This bench ruling, highlighted on The Harvard Law School Corporate Governance Blog, for which I am a contributing author, addressed a claim for a breach of the board’s duty of oversight involving the sale of a Delaware corporation’s assets located in China, but the board allegedly was not familiar with all the particulars of the sale or the assets. The decision (which, like other transcript rulings in Delaware, can still be cited in briefs), is a useful reminder to board members of Delaware corporations who need to be especially concerned about how they fulfill their oversight duties when the corporate operations or assets may be located in far-flung countries. The court advises those directors that they will likely be expected by the court to personally visit those far-flung countries in order to comply with their obligations to have a monitoring system in place. In the words of the Chancellor:
[I]f you’re going to have a company domiciled for purposes of its relations with its investors in Delaware and the assets and operations of that company are situated in China that, in order for you to meet your obligation of good faith, you better have your physical body in China an awful lot. You better have in place a system of controls to make sure that you know that you actually own the assets. You better have the language skills to navigate the environment in which the company is operating. You better have retained accountants and lawyers who are fit to the task of maintaining a system of controls over a public company.
Independent directors who step into these situations involving essentially the fiduciary oversight of assets in other parts of the world have a duty not to be dummy directors. I’m not mixing up care in the sense of negligence with loyalty here, in the sense of your duty of loyalty. I’m talking about the loyalty issue of understanding that if the assets are in Russia, if they’re in Nigeria, if they’re in the Middle East, if they’re in China, that you’re not going to be able to sit in your home in the U.S. and do a conference call four times a year and discharge your duty of loyalty. That won’t cut it. That there will be special challenges that deal with linguistic, cultural and others in terms of the effort that you have to put in to discharge your duty of loyalty. There’s no such thing as being a dummy director in Delaware, a shill, someone who just puts themselves up and represents to the investing public that they’re a monitor. Because the only reason to have independent directors – remember, you don’t pick them for their industry expertise. You pick them because of their independence and their ability to monitor the people who are managing the company. . .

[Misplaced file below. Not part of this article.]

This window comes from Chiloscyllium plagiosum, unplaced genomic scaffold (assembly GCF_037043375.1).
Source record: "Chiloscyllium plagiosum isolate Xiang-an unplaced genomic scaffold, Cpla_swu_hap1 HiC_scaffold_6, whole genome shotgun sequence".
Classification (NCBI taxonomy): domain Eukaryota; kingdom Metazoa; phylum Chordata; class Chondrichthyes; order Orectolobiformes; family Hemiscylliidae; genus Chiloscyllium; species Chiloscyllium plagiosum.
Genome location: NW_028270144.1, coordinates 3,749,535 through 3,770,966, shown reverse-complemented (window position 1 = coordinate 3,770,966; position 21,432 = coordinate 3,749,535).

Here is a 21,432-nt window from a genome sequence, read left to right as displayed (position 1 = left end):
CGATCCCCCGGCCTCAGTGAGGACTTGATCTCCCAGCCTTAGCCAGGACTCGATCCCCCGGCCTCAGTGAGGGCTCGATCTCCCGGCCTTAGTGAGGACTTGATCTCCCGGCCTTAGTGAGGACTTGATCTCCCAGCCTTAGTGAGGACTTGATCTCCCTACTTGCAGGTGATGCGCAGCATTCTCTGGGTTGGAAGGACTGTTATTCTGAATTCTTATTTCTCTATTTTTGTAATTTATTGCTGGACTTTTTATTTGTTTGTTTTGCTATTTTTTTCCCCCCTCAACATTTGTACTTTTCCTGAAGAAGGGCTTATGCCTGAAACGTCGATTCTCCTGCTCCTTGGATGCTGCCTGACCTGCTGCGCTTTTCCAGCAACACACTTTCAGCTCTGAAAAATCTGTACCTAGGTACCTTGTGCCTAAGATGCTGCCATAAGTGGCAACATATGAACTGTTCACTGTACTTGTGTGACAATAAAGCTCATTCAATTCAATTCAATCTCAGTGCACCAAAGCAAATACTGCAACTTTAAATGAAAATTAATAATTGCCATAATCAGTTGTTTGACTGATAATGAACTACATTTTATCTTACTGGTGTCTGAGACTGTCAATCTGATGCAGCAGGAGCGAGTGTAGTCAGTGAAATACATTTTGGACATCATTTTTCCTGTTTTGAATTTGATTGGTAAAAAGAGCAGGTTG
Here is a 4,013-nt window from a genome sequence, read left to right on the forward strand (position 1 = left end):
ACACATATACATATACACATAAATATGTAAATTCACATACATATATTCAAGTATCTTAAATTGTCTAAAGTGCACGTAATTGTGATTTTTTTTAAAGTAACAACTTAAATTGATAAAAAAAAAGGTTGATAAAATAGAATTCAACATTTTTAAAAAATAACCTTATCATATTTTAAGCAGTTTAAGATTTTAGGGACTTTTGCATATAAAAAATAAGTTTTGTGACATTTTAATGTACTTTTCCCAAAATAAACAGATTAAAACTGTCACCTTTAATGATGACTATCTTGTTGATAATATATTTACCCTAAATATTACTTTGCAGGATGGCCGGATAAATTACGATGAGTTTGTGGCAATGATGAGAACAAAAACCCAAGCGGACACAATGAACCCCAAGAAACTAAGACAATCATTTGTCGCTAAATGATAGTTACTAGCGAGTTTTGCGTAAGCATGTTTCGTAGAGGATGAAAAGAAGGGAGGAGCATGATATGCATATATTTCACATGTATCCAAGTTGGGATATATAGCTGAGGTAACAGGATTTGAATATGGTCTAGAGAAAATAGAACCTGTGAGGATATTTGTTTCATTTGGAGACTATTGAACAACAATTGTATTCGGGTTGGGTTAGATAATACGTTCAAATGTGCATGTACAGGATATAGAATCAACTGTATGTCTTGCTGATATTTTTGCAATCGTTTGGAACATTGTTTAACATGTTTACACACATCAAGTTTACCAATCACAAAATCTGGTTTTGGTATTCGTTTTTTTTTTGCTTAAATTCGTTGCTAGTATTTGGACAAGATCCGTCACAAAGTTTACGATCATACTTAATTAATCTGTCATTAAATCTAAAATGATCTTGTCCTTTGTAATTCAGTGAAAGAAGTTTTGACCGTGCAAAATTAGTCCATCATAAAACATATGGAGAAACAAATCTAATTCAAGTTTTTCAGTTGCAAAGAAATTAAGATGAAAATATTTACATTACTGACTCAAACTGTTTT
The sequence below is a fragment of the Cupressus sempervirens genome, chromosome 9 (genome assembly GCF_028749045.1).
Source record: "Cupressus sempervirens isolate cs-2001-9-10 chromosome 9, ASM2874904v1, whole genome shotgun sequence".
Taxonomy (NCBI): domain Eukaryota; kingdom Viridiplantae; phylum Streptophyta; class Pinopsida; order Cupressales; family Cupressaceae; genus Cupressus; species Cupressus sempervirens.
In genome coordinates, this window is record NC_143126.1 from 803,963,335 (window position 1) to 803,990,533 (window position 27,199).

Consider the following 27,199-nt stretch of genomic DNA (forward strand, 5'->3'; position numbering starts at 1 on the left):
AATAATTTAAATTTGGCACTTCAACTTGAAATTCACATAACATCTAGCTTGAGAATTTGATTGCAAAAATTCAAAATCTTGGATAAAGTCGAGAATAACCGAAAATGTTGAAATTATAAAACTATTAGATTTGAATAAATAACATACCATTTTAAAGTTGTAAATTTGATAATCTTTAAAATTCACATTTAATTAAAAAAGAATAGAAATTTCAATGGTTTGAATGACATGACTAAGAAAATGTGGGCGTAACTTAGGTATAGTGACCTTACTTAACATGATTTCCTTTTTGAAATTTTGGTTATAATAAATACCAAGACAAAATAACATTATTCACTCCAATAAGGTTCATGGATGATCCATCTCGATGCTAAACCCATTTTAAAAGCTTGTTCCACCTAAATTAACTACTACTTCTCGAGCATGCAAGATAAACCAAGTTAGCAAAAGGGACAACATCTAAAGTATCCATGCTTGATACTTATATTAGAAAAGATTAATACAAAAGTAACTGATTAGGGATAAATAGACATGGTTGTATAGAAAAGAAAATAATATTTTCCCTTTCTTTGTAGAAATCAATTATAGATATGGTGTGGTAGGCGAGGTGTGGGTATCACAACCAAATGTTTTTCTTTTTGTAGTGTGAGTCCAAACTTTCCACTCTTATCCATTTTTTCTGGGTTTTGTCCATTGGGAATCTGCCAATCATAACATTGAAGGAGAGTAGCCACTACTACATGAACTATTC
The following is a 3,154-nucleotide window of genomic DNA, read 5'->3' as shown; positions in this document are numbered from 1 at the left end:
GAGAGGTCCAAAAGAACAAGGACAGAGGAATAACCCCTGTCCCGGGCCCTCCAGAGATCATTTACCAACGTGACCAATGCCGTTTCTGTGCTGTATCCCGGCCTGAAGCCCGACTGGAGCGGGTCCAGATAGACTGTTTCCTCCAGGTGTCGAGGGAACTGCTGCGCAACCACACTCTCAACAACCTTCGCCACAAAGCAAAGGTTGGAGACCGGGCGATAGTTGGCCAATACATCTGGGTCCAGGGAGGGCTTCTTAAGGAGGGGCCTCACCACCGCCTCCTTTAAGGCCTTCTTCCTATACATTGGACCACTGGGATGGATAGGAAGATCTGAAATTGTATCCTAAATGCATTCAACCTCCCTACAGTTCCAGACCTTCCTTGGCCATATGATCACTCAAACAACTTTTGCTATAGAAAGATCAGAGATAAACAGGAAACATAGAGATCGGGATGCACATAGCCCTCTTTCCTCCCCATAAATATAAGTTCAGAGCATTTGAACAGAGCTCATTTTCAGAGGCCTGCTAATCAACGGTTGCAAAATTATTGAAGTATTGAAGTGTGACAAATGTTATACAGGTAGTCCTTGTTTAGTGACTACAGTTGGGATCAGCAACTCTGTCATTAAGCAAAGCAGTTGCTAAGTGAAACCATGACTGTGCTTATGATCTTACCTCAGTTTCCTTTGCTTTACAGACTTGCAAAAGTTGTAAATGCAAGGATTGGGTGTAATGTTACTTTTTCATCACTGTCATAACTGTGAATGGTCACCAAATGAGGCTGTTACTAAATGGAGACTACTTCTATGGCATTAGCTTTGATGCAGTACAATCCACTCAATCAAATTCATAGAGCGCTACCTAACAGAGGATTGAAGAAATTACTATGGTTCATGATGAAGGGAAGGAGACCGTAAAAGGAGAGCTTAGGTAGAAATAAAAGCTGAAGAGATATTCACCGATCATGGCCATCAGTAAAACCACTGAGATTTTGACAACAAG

If it’s a situation where, frankly, all the flow of information is in the language that I don’t understand, in a culture where there’s, frankly, not legal strictures or structures or ethical mores yet that may be advanced to the level where I’m comfortable? It would be very difficult if I didn’t know the language, the tools. You better be careful there. You have a duty to think. You can’t just go on this [board] and act like this was an S&L regulated by the federal government in Iowa and you live in Iowa.
Kevin LaCroix has a characteristically insightful post here, and Bloomberg has background details here. As Kevin notes in his thoughtful post, the Chancellor commented in this bench ruling, that if a director were to resign as a form of “running away” when problems arise, instead of sticking around long enough to address them, that may itself be a breach of fiduciary duties of a director.